Little boy fingerpainting.image by becky
 
 
Preschoolers love learning about the five senses.  The 4 and 5 Year Curricula contain activities to teach hearing, sight, smell, touch, and taste.  Here are a few ideas to begin.
 
Click to ideas to each preschoolers and elementary aged children about the five senses.

Hearing

- Discuss with your child what part of the body we use for hearing. Talk about the different sounds that you hear right now.  If the weather is nice, sit outside and listen to the sounds around you.

-  "Scrunch Paper Collage" - Give the children different items to scrunch up and glue to a piece of cardboard or use to paint. Example items:  tissue paper, Kleenex, writing paper, wax paper, foil, construction paper.  ( Idea from Tripod )

- March to various beats of a drum.  Beat a drum slowly and then fast. Have your child move according to the beat.  When the drum stops, instruct the child to freeze.

- Discuss your different voices:  whisper (library voice), talking (inside voice), yelling (outside voice), singing, humming.  Then discuss opposites  using musical instruments - high/low, loud/soft.

- Have the child sit in the middle of the room blindfolded.  Make sounds around the room.  Have the child figure out where the sound is coming from and what the sound is.  This is an activity that could be done while an adult is fixing a meal.

Sight

- Blind Art - While blindfolded, have the child write his/her name and draw a picture.  Use this activity to introduce the importance of the sense of sight. (Thank you to Betsy for this fabulous idea.)

- Talk with your child about the function of her eyes.  Ask her to identify the job of her eyes. Explain that most people have eyes. Eyes are different colors and different shapes, but the function of the eyes is just the same.

- Collect several items and place them in front of you. Blindfold the child's eyes and then remove one of the objects.  After removing the blindfold, have the child decide which item is missing.  Start with a few items and gradually increase the difficulty.  ( Idea from Tripod )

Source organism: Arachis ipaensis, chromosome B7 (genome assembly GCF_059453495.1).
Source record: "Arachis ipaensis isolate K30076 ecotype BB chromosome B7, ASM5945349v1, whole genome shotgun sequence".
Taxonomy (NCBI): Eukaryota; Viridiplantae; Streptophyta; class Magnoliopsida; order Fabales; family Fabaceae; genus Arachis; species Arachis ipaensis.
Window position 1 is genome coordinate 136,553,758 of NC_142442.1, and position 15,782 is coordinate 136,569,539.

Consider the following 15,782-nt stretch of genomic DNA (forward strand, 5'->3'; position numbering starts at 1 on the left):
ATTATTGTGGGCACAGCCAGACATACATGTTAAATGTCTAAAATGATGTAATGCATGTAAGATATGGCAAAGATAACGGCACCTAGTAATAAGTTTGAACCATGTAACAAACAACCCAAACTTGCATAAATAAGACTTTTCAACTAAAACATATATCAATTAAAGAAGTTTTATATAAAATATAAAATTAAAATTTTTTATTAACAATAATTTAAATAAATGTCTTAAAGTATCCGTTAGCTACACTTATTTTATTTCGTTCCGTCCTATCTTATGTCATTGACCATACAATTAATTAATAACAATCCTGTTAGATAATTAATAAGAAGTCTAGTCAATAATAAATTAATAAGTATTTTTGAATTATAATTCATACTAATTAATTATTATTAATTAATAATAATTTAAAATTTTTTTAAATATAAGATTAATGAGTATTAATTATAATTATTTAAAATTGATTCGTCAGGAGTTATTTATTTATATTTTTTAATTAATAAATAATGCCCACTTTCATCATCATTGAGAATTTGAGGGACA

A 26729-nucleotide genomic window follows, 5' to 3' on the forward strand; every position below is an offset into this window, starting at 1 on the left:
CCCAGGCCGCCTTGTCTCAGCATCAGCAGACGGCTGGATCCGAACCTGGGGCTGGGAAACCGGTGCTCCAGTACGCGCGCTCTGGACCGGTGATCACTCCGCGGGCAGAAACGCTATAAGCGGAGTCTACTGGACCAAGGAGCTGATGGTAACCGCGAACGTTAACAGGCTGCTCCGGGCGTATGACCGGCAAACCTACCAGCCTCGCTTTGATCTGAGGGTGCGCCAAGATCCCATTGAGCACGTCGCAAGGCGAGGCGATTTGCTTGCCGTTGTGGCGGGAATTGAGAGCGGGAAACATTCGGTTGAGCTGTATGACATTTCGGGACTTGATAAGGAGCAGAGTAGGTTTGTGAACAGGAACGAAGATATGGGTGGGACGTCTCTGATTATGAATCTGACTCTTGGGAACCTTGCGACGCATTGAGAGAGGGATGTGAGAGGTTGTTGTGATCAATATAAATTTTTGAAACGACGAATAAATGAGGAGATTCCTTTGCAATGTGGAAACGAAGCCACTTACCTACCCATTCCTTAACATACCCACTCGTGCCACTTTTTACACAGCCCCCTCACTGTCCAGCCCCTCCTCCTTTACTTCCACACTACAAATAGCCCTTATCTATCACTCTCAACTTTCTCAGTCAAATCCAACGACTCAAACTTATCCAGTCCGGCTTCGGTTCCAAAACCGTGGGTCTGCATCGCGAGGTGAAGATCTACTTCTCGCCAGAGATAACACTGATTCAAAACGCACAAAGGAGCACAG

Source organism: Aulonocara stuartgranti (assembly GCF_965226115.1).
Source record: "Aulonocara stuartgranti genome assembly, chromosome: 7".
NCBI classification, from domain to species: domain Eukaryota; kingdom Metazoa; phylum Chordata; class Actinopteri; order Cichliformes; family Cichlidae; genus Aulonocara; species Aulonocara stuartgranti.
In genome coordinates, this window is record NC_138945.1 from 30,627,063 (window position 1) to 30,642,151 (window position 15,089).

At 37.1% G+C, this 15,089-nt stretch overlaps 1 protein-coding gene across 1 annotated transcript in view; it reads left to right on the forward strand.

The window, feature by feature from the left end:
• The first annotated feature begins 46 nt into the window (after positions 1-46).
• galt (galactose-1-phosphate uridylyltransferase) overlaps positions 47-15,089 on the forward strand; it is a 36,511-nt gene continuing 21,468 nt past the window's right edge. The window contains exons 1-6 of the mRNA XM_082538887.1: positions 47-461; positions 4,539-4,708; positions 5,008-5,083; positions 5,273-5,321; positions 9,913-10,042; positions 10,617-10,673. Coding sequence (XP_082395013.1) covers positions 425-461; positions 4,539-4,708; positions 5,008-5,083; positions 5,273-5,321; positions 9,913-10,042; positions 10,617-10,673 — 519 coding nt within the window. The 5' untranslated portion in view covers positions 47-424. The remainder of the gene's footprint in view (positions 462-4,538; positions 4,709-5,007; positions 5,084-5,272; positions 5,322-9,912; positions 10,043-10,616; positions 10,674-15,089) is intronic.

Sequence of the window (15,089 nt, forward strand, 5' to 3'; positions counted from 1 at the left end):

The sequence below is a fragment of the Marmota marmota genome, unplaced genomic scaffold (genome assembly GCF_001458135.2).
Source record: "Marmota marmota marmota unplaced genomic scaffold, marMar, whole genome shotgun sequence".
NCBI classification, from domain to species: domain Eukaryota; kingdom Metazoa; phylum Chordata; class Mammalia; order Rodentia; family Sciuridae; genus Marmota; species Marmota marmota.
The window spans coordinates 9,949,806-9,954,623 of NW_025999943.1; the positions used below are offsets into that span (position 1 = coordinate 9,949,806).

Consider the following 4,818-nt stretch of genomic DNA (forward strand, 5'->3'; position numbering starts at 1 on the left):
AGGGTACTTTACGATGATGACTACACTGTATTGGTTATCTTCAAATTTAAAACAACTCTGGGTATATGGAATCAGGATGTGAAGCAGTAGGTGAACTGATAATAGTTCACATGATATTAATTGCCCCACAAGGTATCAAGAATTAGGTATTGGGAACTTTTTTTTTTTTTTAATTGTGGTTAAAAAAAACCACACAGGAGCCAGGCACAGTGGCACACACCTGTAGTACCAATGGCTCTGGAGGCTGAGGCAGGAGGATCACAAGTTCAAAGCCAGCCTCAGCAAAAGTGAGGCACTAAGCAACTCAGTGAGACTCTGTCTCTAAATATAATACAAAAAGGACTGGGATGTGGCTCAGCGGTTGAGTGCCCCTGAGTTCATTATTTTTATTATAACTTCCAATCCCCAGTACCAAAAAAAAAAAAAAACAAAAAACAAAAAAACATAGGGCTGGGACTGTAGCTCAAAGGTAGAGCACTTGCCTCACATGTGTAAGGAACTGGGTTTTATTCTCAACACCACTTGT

- Seated on the floor, blindfold your child.  Place four or five similar objects in front of him.  Ask for a particular object.  Allow the child to feel the objects.  Discuss that some people cannot see, and that we should be thankful for our eyesight.

- Play Pin the Tail on the Donkey

Smell

- Discuss: What part of our body do we use to smell? Talk about the nose and the job it performs. Also discuss how animals use their noses to find food.  (Idea from Tripod)

-  Using different items in your refrigerator, pantry, and bathroom, discuss the various smells using words like sour, sweet, etc.  Have your child close her eyes or use a blindfold to guess the item that she smells.  Example items:  lemon juice, milk, applesauce, rubbing alcohol, mouthwash.

- Shaving Cream Art Craft:  Shaving Cream Art (Reprinted with permission)
Place a squirt of shaving cream on a plate. Spread it out.  Add a few drops of food coloring.  Using a craft stick, drag the color through the shaving cream to make a swirled design (not too much or the colors will simply mix).  Place a piece of paper on top of the shaving cream and gently press.   Peel up the paper and scrap the excess shaving cream off the paper with a craft stick.  Let dry.

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Taste

- Cornsyrup Art Create a drawing with a black crayon.  Paint with a mixture of corn syrup (very little needed), water, and food coloring.  After drying you will have a beautiful stained-glass art piece.  (Thank you Betsy for this idea.)

- What part of the body do we use to taste things? Discuss the mouth and the tongue.